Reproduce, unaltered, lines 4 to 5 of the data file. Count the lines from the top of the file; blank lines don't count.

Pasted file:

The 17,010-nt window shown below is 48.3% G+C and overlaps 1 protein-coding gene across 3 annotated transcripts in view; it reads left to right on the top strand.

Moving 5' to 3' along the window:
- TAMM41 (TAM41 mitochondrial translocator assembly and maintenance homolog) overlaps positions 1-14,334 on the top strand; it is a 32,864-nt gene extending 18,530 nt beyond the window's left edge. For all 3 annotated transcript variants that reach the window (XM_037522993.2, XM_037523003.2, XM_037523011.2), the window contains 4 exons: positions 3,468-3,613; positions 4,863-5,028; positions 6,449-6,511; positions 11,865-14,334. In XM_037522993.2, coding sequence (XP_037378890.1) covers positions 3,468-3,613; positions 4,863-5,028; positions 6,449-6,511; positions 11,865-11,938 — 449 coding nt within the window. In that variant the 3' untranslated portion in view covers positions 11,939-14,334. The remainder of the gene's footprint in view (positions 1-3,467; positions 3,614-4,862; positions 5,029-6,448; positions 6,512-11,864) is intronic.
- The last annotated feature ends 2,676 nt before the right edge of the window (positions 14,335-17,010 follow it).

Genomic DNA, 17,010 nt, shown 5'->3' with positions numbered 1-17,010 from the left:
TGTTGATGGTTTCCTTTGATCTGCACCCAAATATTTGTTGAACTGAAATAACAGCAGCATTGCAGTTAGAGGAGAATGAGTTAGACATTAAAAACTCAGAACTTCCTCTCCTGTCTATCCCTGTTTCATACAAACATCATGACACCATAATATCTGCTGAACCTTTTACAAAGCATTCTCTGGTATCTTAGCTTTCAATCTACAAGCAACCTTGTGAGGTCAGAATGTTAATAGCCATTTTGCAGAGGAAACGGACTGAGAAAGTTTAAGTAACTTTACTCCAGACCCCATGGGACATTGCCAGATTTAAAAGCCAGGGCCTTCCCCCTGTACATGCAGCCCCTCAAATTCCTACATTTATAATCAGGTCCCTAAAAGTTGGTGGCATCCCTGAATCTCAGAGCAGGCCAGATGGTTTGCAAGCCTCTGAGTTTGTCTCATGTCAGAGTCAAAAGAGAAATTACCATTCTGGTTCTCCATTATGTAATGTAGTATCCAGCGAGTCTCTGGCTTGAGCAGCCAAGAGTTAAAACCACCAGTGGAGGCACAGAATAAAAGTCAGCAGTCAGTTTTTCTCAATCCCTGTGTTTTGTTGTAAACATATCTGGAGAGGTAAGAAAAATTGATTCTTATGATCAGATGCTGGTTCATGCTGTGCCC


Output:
- The last annotated feature ends 2,676 nt before the right edge of the window (positions 14,335-17,010 follow it).

Genomic DNA, 17,010 nt, shown 5'->3' with positions numbered 1-17,010 from the left: